Share an athlete’s medical history: Parents should complete an emergency medical authorization form, providing parent contact information and permission for emergency medical care for the student athlete, such as for an asthma attack. Check with your school/league to obtain the form.
Ensure equipment is in working order: Make sure the field is free of all hazards and that all equipment, such as soccer goalposts, is safe. This also includes emergency medical equipment such as spine boards, splint devices and AEDs (which should be checked once per month; batteries and pads need consistent monitoring and replacing).
All it takes is a slip on a rutted soccer field to cause injury, such as ankle sprain.
Check out the coaches’ qualifications: A background check should always be performed on coaches and all volunteers:
Coaches should have background and knowledge in the sport they are coaching. They should be credentialed if that is a requirement in the state, conference or league.
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Ensure appropriate credentials for coaching from the respective sport governing body.
All coaches should have cardiopulmonary resuscitation (CPR), AED and first aid training.
Coaches should strictly enforce the sports rules and have a plan for dealing with emergencies.
Practice good personal hygiene to prevent MRSA and other infections: With the advent of MRSA and related bacterial, viral and fungal skin infections reported in recent years, it is critical that athletes be discouraged from sharing towels, athletic gear, water bottles, disposable razors and hair clippers. For more tips on preventing the spread of MRSA, click here]
Red blood cells can sickle during intense exertion (exertional sickling), blocking blood vessels and posing a grave risk for athletes with the sickle cell trait. Screening and simple precautions may prevent deaths and help the athlete with sickle cell trait thrive in his or her chosen sport.
Make sure your child’s school/league/club has an emergency action plan: Every team should have a written emergency action plan, reviewed by the athletic trainer or local Emergency Medical Service. If an athletic trainer is not employed by the school or sport league, qualified individuals need to be present to render care.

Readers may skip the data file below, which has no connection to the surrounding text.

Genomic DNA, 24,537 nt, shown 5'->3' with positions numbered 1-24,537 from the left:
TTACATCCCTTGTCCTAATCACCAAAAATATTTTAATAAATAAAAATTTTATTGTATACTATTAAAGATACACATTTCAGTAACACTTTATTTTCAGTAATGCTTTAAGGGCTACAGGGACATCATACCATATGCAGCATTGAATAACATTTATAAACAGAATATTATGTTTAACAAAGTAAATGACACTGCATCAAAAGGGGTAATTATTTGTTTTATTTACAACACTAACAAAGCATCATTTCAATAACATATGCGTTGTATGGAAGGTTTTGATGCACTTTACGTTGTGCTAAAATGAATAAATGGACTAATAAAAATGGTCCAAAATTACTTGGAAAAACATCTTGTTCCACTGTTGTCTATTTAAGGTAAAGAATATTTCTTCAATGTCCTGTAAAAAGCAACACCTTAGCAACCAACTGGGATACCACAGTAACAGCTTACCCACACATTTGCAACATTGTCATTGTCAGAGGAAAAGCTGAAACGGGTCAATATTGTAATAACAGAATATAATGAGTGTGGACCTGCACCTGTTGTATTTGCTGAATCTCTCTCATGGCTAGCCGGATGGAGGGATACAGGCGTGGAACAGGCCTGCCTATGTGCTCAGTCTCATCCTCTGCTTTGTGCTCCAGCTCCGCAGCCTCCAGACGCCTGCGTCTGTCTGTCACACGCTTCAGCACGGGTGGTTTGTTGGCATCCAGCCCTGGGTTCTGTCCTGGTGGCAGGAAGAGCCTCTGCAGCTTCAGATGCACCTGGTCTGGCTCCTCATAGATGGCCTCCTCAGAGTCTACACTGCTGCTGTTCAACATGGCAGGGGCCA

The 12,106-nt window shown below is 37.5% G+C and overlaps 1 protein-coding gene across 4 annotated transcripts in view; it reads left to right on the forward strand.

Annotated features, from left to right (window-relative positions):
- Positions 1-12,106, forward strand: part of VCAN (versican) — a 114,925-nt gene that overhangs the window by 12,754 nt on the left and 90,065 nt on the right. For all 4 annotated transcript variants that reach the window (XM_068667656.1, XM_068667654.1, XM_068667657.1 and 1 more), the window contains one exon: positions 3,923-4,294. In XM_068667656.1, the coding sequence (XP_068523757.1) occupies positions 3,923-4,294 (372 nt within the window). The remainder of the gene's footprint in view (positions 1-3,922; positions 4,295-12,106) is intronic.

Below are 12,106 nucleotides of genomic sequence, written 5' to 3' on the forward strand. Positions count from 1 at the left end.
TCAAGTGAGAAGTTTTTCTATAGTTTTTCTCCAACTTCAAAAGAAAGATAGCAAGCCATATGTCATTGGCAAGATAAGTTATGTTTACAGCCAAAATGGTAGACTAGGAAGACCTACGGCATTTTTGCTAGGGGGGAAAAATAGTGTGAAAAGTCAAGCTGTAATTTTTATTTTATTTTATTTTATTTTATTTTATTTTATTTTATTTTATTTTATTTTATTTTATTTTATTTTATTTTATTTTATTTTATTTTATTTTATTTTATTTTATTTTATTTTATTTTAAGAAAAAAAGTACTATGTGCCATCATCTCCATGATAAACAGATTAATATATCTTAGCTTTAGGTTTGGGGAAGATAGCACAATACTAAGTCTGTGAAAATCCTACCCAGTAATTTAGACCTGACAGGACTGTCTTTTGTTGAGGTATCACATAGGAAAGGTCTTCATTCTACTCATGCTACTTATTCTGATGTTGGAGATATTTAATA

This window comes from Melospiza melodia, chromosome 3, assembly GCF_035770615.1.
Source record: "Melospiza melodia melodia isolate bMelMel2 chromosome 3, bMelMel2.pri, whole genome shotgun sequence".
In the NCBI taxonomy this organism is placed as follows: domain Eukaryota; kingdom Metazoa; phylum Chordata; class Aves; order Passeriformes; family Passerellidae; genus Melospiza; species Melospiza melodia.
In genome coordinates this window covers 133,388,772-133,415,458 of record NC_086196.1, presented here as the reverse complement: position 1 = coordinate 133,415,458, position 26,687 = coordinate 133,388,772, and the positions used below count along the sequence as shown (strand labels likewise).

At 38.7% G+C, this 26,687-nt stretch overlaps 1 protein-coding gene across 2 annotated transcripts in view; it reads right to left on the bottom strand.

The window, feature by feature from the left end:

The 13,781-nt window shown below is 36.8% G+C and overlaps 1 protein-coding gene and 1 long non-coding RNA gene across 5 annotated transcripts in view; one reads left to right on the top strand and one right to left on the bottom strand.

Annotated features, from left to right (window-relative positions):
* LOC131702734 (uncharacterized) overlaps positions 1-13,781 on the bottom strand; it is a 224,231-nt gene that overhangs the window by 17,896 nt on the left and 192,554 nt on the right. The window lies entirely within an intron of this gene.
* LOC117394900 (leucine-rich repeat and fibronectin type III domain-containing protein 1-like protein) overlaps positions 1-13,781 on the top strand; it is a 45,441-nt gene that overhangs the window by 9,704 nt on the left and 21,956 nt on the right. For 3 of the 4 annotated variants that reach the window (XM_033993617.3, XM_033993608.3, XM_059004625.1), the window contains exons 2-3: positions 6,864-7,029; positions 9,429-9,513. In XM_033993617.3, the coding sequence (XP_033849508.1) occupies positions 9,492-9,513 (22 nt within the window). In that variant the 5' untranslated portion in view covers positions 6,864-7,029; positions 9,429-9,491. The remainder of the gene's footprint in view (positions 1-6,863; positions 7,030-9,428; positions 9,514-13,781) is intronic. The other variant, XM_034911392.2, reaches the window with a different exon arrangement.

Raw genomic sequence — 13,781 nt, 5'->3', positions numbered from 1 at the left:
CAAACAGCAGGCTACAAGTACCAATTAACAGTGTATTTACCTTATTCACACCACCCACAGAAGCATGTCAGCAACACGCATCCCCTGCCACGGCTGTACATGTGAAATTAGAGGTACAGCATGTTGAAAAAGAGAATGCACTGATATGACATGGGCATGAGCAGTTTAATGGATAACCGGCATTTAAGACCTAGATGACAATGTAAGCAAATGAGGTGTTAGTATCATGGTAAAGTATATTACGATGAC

If athletes don’t make time for recovery, injury can occur. Acclimatizing to the next sport, with appropriate strength, flexibility and balance training, and Female soccer player stretching for ballthe supervision of an athletic trainer, will help ensure a healthy season ahead. For more tips on how to help your child avoid overuse injuries, click here]
“These motions put added stress on the anterior cruciate ligament or ACL, one of four ligaments necessary for proper knee stability and function. Sudden movements or rigorous activity can significantly increase the chances of an ACL tear, a common injury among athletes – especially in females. “Increase power, agility and range of motion through stretching exercises that improve flexibility; braces to help control joint movement if necessary; and drills to strengthen the quadriceps, and other leg, hip, pelvic and core muscles.”
” It’s vital for parents to work in tandem with coaches, athletic trainers and other members of a school’s medical team to ensure clear and consistent communication,” says Thompson. “Only then is it a true win-win for the team, individual athlete and family members and friends cheering on the sidelines.”
” As athletes return to the competitive sports roster, they should gradually acclimatize to their activity of choice and to follow sports safety protocols,” says Charlie Thompson, MS, ATC, head athletic trainer at Princeton University and chair of the National Athletic Trainers’ Association College/University Athletic Trainers’ Committee. If an athlete has been injured and is returning to sport, it’s critical for him or her to have the right mind set and confidence to return to play and avoid repeat injury.
Many schools and sports teams rely on athletic trainers or parents with medical and first aid training and certification to keep kids safe. Screening and simple precautions may prevent deaths and help the athlete with sickle cell trait thrive in his or her chosen sport. If an athletic trainer is not employed by the school or sport league, qualified individuals need to be present to render care.